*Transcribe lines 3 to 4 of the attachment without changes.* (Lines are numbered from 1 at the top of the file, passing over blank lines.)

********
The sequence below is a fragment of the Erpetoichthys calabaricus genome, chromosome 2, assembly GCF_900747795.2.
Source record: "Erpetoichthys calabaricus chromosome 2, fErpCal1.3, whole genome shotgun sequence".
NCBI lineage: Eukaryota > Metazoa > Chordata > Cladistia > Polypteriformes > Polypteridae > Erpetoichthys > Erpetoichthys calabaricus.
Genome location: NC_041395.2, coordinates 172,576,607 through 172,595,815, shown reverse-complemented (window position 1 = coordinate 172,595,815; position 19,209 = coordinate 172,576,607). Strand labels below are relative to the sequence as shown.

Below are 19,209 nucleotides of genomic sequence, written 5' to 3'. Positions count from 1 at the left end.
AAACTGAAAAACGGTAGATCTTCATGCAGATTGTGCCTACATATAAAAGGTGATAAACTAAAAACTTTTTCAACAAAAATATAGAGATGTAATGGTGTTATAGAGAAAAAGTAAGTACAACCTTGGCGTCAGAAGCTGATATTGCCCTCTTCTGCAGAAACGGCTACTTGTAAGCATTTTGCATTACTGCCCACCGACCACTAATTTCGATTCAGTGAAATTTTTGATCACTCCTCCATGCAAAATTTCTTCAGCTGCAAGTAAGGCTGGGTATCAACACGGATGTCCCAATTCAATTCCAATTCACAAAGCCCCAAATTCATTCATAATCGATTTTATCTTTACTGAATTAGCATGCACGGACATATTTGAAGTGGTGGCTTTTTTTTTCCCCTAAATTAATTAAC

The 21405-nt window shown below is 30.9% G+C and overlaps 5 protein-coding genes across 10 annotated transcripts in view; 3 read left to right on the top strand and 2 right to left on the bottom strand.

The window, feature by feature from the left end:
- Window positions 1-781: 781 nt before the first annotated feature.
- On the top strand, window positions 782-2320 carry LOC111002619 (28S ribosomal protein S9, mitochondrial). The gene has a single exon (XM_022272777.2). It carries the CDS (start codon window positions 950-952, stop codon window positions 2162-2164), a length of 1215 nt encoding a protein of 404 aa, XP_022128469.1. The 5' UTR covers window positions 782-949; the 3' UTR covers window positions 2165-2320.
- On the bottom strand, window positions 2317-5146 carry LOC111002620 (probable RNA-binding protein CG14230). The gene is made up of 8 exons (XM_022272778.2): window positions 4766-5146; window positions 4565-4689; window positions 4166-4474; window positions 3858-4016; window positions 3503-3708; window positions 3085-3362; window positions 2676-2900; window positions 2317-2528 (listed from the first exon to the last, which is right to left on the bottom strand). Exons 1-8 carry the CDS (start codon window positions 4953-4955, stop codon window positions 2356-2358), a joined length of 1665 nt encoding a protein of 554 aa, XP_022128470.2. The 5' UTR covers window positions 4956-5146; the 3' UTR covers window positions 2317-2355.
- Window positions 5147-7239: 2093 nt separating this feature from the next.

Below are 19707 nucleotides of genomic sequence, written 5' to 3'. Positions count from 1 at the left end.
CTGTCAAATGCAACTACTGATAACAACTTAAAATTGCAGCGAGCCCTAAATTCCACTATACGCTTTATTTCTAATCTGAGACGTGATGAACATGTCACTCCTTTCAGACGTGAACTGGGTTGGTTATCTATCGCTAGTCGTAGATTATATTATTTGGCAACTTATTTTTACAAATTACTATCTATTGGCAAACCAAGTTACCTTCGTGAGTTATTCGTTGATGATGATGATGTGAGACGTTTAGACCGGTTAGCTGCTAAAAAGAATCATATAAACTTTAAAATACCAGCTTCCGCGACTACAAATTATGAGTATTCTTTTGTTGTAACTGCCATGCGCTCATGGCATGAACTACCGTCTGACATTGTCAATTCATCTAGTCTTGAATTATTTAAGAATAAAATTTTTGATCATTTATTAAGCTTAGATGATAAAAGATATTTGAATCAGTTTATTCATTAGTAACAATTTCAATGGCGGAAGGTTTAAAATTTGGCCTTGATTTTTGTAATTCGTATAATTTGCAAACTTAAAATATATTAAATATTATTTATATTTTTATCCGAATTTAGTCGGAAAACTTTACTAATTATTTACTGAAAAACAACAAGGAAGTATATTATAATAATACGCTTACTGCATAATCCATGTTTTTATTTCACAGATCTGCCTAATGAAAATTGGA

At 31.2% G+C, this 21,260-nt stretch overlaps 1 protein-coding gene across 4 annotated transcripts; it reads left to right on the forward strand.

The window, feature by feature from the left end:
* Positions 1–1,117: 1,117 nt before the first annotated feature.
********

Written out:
NCBI lineage: Eukaryota > Metazoa > Chordata > Cladistia > Polypteriformes > Polypteridae > Erpetoichthys > Erpetoichthys calabaricus.
Genome location: NC_041395.2, coordinates 172,576,607 through 172,595,815, shown reverse-complemented (window position 1 = coordinate 172,595,815; position 19,209 = coordinate 172,576,607). Strand labels below are relative to the sequence as shown.